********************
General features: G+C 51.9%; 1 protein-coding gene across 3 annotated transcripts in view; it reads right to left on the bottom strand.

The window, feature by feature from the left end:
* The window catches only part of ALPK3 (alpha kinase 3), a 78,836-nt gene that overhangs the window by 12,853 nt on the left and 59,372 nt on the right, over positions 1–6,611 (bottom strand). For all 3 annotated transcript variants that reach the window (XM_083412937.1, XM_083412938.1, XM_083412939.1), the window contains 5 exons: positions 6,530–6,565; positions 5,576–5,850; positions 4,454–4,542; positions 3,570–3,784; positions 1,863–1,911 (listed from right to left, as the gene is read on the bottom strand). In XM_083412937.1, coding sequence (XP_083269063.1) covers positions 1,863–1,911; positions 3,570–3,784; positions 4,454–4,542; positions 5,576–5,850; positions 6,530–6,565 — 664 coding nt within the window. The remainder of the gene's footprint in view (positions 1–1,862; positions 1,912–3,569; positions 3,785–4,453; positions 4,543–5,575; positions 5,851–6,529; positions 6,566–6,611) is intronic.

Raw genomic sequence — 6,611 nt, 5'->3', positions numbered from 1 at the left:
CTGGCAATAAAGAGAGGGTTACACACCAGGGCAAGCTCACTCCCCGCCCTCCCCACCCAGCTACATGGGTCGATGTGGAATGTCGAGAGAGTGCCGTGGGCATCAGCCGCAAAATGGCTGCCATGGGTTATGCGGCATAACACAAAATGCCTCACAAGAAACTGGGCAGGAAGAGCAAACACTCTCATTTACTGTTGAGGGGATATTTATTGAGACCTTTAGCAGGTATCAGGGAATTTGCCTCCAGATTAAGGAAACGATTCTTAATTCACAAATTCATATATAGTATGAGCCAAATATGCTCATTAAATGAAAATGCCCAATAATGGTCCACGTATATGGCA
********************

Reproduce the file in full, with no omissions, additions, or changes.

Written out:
General features: G+C 51.9%; 1 protein-coding gene across 3 annotated transcripts in view; it reads right to left on the bottom strand.

The window, feature by feature from the left end:
* The window catches only part of ALPK3 (alpha kinase 3), a 78,836-nt gene that overhangs the window by 12,853 nt on the left and 59,372 nt on the right, over positions 1–6,611 (bottom strand). For all 3 annotated transcript variants that reach the window (XM_083412937.1, XM_083412938.1, XM_083412939.1), the window contains 5 exons: positions 6,530–6,565; positions 5,576–5,850; positions 4,454–4,542; positions 3,570–3,784; positions 1,863–1,911 (listed from right to left, as the gene is read on the bottom strand). In XM_083412937.1, coding sequence (XP_083269063.1) covers positions 1,863–1,911; positions 3,570–3,784; positions 4,454–4,542; positions 5,576–5,850; positions 6,530–6,565 — 664 coding nt within the window. The remainder of the gene's footprint in view (positions 1–1,862; positions 1,912–3,569; positions 3,785–4,453; positions 4,543–5,575; positions 5,851–6,529; positions 6,566–6,611) is intronic.

Raw genomic sequence — 6,611 nt, 5'->3', positions numbered from 1 at the left:
CTGGCAATAAAGAGAGGGTTACACACCAGGGCAAGCTCACTCCCCGCCCTCCCCACCCAGCTACATGGGTCGATGTGGAATGTCGAGAGAGTGCCGTGGGCATCAGCCGCAAAATGGCTGCCATGGGTTATGCGGCATAACACAAAATGCCTCACAAGAAACTGGGCAGGAAGAGCAAACACTCTCATTTACTGTTGAGGGGATATTTATTGAGACCTTTAGCAGGTATCAGGGAATTTGCCTCCAGATTAAGGAAACGATTCTTAATTCACAAATTCATATATAGTATGAGCCAAATATGCTCATTAAATGAAAATGCCCAATAATGGTCCACGTATATGGCA